“Oh, nasty, Bro-tofascist!” shouted the one to his right, “Diamonds?!”
“It’s that flippin’ chili” replied the other. “Big time.”
“Oh my god, bro-rschach, I’m gonna…. Oh no…” Anguish swept over the creatures marshmallow-white face, and it curled over the handlebars of its Segue to vomit up four silver ingots.
At a reading now of almost 7 PCLs, Tarpot stopped picking the shiny diamonds off the floor and looked up at the source of his fortune. The quivering sphincters were practically covered in gold at this point, and every once in a while they would release air with a hiss or a burp. The aliens were attempting to cover as many of their noses as they could, but with only five arms they couldn’t manage it. They pointed their faces down at him with what was undeniably pity.
“Look, little Bro-anoake, we’re really sorry about all this,” said one of them, “I know you don’t really understand, but trust me, this is flippin’ disgusting.”
“What do you mean? I’m so thankful, I must be one of the richest men on this planet now, thanks to you! I don’t know how to thank you enough. If you don’t mind my asking, though, why are you being so generous? Where does all of this come from?”
They turned to each other and exchanged meaningful sniffs.
“Well,” the one on the right said, “You should be thanking Taco Bell, and their new Cheesy Crunchwrap Supremes-“
“Damn, Bro-tanical garden, we’re not supposed to tell them! Just shut up and let him think what he’s supposed to think.”
“No, this is nasty, I feel terrible. We’ve pooped all over this little guy’s house, I’m ashamed of myself.”
“Sirs,” whimpered Tarpot, “I’m sorry, but what’s going on? Did you guys poop? Don’t worry about it, I’m gonna buy a nice new house with all of this stuff, you guys feel free to poop wherever you want.”
“Look, bro-letariat, all of that is our poop. To be honest, I didn’t even know you guys could talk. I’ll pick it up now, I’m sorry. This whole system is horrible.” He pulled out a raggedy old fifty and gingerly wiped some of the gold dust off his chest.
Tarpot thought about this for a second, and set down the giant diamond he had been wiping off. He looked from one to the other, and said “What system? You guys poop gold?”
“Normally, but we haven’t been eating right. Sorry about all that…silver…” muttered the left one.
“We used to come here all the time. In fact, we built this planet as a port-a-potty,” reminisced the one on the right. He started circling Tarpot on his Segue thoughtfully. “But it got pretty stinky, so we made you guys to clean it up. It’s all locked away in safes and banks, where we can’t smell it-top notch work. You guys have gone above and beyond the call of duty.” He snorted with a few of his noses, and his friend covered his face. “So I’m really sorry to come in here and poo all over the place… Its just that…we’re both pretty drunk and we didn’t want to risk flying all the way to Fort Knox.”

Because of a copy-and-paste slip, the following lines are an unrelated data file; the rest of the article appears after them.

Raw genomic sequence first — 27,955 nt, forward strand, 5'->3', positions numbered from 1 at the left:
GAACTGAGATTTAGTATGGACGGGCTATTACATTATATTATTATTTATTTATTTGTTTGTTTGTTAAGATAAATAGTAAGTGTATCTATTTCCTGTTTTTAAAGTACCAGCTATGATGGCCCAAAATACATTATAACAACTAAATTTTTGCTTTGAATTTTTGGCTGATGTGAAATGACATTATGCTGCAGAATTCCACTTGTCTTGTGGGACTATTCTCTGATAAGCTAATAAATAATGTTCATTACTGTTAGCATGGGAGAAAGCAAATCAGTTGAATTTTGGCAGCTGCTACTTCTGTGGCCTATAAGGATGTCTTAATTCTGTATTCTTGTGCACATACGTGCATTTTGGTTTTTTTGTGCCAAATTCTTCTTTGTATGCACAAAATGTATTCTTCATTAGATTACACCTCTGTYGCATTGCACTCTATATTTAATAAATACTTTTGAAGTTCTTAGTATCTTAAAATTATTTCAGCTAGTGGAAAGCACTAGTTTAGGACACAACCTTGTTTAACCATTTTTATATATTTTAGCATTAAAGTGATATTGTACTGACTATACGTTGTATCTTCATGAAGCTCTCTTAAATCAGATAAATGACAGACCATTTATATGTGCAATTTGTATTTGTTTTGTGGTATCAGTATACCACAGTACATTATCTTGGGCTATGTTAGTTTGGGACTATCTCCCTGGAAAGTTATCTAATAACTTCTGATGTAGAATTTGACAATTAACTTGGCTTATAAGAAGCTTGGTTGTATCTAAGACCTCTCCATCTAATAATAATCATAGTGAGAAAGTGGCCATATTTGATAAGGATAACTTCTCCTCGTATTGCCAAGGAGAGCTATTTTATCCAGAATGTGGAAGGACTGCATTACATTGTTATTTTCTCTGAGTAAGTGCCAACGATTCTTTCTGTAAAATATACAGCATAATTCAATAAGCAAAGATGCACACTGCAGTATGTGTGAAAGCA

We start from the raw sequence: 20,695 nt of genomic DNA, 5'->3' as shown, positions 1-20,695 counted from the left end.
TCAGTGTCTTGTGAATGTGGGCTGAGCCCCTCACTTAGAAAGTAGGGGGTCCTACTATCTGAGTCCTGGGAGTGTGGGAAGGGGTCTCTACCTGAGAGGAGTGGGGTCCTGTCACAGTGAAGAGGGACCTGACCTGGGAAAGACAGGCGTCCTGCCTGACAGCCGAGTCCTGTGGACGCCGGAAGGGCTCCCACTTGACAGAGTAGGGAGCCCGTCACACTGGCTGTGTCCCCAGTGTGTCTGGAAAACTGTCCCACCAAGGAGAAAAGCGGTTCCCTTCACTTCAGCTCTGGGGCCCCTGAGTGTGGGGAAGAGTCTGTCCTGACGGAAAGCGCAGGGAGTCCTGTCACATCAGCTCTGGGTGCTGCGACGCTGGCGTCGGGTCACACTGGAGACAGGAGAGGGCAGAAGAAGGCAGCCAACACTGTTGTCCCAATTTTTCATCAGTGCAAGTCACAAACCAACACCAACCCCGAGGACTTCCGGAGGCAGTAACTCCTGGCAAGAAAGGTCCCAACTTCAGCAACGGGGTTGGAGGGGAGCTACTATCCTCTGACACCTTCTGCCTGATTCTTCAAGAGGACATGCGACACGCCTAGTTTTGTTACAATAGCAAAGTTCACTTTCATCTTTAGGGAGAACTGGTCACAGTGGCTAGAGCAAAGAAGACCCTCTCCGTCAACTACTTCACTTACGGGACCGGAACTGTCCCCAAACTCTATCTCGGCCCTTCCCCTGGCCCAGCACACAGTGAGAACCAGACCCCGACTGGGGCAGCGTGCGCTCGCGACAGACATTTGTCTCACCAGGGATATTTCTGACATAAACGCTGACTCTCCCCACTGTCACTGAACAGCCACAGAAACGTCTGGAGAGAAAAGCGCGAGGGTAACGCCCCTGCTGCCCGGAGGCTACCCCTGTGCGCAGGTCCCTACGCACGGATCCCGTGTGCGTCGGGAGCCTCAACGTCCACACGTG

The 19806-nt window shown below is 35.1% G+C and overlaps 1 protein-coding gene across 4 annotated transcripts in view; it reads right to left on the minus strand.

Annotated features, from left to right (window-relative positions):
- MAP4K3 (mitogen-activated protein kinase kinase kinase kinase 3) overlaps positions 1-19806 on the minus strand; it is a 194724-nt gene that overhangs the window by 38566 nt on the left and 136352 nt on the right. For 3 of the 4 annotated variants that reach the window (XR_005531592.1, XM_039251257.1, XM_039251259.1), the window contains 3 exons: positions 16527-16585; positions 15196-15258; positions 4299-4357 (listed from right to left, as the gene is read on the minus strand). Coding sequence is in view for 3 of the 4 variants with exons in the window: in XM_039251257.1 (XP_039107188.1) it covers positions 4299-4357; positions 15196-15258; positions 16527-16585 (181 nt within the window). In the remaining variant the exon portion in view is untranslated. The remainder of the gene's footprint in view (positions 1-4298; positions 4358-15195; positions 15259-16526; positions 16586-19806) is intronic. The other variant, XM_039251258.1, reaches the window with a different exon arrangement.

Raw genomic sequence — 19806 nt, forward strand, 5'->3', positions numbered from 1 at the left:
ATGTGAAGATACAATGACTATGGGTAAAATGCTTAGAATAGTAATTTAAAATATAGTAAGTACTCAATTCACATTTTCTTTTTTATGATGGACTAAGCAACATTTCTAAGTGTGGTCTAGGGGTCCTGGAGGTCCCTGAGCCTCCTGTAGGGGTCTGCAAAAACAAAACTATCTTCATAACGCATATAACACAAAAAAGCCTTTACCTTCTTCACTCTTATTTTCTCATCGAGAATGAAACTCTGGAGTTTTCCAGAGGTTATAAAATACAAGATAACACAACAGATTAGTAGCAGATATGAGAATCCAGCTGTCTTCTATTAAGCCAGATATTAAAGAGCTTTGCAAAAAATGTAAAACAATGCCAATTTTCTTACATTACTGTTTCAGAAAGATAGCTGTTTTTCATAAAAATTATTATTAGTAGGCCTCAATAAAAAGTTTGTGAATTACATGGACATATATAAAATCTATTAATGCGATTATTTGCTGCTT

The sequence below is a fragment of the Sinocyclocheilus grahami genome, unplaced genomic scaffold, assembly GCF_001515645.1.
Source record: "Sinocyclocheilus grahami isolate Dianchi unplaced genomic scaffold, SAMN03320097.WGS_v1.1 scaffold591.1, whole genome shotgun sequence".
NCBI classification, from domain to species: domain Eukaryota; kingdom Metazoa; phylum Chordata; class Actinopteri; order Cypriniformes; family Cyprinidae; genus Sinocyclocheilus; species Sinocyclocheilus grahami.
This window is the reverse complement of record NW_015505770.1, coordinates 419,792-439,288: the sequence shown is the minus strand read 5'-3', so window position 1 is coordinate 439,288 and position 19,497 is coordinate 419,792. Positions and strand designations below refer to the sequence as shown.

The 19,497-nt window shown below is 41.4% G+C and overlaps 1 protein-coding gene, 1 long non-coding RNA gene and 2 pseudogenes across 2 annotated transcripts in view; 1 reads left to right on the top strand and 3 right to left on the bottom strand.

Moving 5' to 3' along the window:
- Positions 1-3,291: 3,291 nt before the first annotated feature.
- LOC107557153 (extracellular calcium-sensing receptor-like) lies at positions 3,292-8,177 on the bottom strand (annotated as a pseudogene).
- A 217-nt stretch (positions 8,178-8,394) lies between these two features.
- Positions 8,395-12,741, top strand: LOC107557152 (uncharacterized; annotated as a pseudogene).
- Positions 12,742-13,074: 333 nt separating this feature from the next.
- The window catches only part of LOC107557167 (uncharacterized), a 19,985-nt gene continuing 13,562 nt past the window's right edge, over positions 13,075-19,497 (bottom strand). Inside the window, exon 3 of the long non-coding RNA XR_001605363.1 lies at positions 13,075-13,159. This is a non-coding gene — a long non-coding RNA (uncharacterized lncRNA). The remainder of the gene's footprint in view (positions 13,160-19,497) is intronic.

Tarpot slumped in his chair. His blubberous frame shuddered as a chill racked it. All of human society was… sanitation for aliens. Economics was just the study of plumbing. He looked up at them, close to tears.
“You mean,” he muttered, “we’re just-“
“You’re pooper scoopers,” the right one cooed soothingly. “Sorry.”
“I wish you had been Catfish,” Tarpot muttered.
“More like scatfish,” the left one gently offered. “Well, we gotta go. Its galactic taco night.”
They revved up their Segues and zoomed out of the room, disappearing in a flash of ultra-violet light. It was night outside now. Tarpot breathed out and walked to his backdoor. Catfish was walking out of his house carrying a shovel. He waved morosely at Tarpot.
“Geronimo!” Ingert shouted. Tarpot glanced to his right just in time to see his dancing friend triumphantly slam down his hand on a pulsing blue button.
/ / / / / / / / / / / Sciddley -Bop Achoo Scatat-at / / / / / / / / / / /
Tarpot’s house disappeared. Tarpot was gone. His backyard wasn’t riddled with holes like the surface of the moon anymore. Catfish’s house was gone too, and Ingert’s house had been replaced by an enormous marble statue of him. It was surrounded by gigantic steel and glass tee-pees. American businessmen, with braids and feathers in their hair, rode robotic horses down the street at tremendous speeds. Down the street in little Europe underage Indians used fake ID’s to get into a British casino. And behind that casino, in a dark alley, bizarre aluminum-clad white giants sped down the gangway of a violet saucer and pooped out a small fortune.